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Being a nurse – and loving it. By Jennifer Smith


“Nurses are central to health care. There are not too many areas in health care where we do not have a presence. We perform many tasks and duties with and for patients each and every day, no matter the time of day or night.

Nursing is vast with no 2 days ever being the same with many opportunities to work in a variety of areas and learn new skills and understand what is it to work in different areas of practice?

There is something more to nursing though that allows a deep love and appreciation for what we do but also for what we each bring as people.

Nursing is about people and relationships at its most fundamental and it’s through our relationships with people that we learn most about ourselves.

It doesn’t matter what area we practice in we are always in relationship and through this we have such a deep understanding of people, and “what makes people tick”.  But also allows us to ask more questions about the experience of life, health and illness.

We see the most incredible things in people, whether it be in our patients, those in caring roles, our colleagues.

We often don’t stop enough to appreciate and value what it is that we as nurses offer, because there is always much to do. But ask any patient or family member and they will feel comforted and supported by the presence of a nurse. Look into the eyes of someone in stress as you walk into a room and it confirms the value of what we bring before we do what it is that we need to do. We can be everything in that moment. We often let these moment pass by unnoticed, but they are there and there are many for us to observe, note and appreciate.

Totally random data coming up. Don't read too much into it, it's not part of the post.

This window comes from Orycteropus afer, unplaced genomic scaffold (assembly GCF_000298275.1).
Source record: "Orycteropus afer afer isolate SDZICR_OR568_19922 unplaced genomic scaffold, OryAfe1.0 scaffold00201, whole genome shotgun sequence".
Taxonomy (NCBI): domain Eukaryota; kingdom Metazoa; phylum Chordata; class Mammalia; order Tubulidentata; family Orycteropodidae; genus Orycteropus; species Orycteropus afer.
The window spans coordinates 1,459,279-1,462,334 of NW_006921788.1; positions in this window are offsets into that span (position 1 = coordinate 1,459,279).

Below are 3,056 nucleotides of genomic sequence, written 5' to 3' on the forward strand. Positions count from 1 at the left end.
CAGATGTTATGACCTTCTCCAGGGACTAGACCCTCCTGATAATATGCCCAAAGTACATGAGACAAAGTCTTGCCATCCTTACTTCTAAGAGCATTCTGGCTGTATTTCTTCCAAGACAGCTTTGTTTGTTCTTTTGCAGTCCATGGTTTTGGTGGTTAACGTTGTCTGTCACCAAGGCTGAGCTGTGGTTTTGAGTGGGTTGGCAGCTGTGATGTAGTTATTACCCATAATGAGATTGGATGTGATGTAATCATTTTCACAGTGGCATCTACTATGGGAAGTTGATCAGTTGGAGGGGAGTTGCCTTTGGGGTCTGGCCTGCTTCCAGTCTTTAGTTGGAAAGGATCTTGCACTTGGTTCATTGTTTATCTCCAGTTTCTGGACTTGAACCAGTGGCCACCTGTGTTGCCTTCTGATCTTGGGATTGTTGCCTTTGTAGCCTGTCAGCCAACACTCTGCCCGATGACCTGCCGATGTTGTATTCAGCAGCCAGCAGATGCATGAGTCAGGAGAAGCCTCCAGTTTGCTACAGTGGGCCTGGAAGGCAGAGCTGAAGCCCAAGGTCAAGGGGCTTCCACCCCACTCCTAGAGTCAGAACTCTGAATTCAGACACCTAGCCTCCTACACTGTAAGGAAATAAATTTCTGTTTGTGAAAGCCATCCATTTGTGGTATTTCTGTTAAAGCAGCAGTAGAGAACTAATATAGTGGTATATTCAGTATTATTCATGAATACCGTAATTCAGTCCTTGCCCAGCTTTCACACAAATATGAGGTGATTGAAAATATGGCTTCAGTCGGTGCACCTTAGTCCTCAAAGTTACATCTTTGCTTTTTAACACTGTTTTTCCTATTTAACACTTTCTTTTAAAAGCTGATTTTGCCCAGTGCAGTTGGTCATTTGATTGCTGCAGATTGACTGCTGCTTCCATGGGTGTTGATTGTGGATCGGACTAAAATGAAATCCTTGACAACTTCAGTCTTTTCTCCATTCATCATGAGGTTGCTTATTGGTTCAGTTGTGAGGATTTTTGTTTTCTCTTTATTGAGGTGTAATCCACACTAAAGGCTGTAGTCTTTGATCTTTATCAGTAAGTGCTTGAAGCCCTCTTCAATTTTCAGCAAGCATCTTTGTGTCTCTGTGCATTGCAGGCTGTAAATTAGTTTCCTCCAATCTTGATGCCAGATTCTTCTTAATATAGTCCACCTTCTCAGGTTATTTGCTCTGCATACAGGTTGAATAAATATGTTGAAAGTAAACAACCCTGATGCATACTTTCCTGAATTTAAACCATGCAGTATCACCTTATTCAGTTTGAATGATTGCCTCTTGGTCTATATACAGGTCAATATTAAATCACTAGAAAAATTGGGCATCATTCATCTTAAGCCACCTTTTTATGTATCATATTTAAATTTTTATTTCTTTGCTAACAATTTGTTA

Nursing can be challenging and stressful and workplaces are far from perfect, which makes nurses and nursing pretty amazing. To choose to work in nursing is saying yes to people, saying yes to caring for our communities and saying yes to forever learning about people and relationships.”

Jennifer Smith has been a Registered Nurse for about 25 years having worked in large Sydney metropolitan hospitals and then small rural hospital on the NSW North Coast. She is currently working in community palliative care as a Clinical Nurse Specialist. Her passion along with palliative care is the health and well-being of nurses. She feels that the well-being of nurses needs to be amongst the forefront of conversations in healthcare. As a result she is volunteering her time working with a group of nurses and midwives to produce a website dedicated to this purpose.

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